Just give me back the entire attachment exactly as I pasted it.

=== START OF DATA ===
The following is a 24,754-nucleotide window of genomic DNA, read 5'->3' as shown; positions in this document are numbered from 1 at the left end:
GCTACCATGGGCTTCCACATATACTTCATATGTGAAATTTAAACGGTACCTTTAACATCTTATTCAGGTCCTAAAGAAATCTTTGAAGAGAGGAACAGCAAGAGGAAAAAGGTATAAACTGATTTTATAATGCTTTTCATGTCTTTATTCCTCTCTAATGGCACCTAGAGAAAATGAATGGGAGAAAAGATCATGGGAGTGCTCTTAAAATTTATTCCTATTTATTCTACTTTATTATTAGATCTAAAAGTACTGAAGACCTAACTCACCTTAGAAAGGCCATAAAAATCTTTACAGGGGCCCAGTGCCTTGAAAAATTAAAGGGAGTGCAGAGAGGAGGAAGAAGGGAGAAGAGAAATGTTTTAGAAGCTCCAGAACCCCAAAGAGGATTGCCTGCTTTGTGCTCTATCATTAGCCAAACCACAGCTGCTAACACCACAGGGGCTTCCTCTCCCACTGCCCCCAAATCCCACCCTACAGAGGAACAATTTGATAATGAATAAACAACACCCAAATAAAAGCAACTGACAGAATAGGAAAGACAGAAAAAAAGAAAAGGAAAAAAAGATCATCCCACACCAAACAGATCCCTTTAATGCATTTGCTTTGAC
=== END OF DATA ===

The following is a 24,754-nucleotide window of genomic DNA, read 5'->3' as shown; positions in this document are numbered from 1 at the left end:
GCTACCATGGGCTTCCACATATACTTCATATGTGAAATTTAAACGGTACCTTTAACATCTTATTCAGGTCCTAAAGAAATCTTTGAAGAGAGGAACAGCAAGAGGAAAAAGGTATAAACTGATTTTATAATGCTTTTCATGTCTTTATTCCTCTCTAATGGCACCTAGAGAAAATGAATGGGAGAAAAGATCATGGGAGTGCTCTTAAAATTTATTCCTATTTATTCTACTTTATTATTAGATCTAAAAGTACTGAAGACCTAACTCACCTTAGAAAGGCCATAAAAATCTTTACAGGGGCCCAGTGCCTTGAAAAATTAAAGGGAGTGCAGAGAGGAGGAAGAAGGGAGAAGAGAAATGTTTTAGAAGCTCCAGAACCCCAAAGAGGATTGCCTGCTTTGTGCTCTATCATTAGCCAAACCACAGCTGCTAACACCACAGGGGCTTCCTCTCCCACTGCCCCCAAATCCCACCCTACAGAGGAACAATTTGATAATGAATAAACAACACCCAAATAAAAGCAACTGACAGAATAGGAAAGACAGAAAAAAAGAAAAGGAAAAAAAGATCATCCCACACCAAACAGATCCCTTTAATGCATTTGCTTTGAC